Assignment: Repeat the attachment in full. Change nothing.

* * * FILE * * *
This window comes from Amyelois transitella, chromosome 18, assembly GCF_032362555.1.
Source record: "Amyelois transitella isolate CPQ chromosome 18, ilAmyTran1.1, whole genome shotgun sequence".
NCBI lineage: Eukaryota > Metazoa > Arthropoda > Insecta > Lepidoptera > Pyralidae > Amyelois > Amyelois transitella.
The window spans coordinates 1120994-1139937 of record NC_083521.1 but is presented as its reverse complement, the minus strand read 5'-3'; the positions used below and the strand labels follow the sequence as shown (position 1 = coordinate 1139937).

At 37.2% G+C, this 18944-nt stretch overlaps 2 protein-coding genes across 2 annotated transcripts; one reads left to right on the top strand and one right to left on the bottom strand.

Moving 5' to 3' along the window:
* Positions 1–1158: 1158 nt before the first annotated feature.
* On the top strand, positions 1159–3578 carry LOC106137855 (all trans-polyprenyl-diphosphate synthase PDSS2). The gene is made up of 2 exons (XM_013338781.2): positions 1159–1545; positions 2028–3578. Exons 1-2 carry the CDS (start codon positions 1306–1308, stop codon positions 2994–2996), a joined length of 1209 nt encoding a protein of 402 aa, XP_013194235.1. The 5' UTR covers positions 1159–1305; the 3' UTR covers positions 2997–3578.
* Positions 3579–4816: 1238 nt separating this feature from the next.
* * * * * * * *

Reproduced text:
This window comes from Amyelois transitella, chromosome 18, assembly GCF_032362555.1.
Source record: "Amyelois transitella isolate CPQ chromosome 18, ilAmyTran1.1, whole genome shotgun sequence".
NCBI lineage: Eukaryota > Metazoa > Arthropoda > Insecta > Lepidoptera > Pyralidae > Amyelois > Amyelois transitella.
The window spans coordinates 1120994-1139937 of record NC_083521.1 but is presented as its reverse complement, the minus strand read 5'-3'; the positions used below and the strand labels follow the sequence as shown (position 1 = coordinate 1139937).

At 37.2% G+C, this 18944-nt stretch overlaps 2 protein-coding genes across 2 annotated transcripts; one reads left to right on the top strand and one right to left on the bottom strand.

Moving 5' to 3' along the window:
* Positions 1–1158: 1158 nt before the first annotated feature.
* On the top strand, positions 1159–3578 carry LOC106137855 (all trans-polyprenyl-diphosphate synthase PDSS2). The gene is made up of 2 exons (XM_013338781.2): positions 1159–1545; positions 2028–3578. Exons 1-2 carry the CDS (start codon positions 1306–1308, stop codon positions 2994–2996), a joined length of 1209 nt encoding a protein of 402 aa, XP_013194235.1. The 5' UTR covers positions 1159–1305; the 3' UTR covers positions 2997–3578.
* Positions 3579–4816: 1238 nt separating this feature from the next.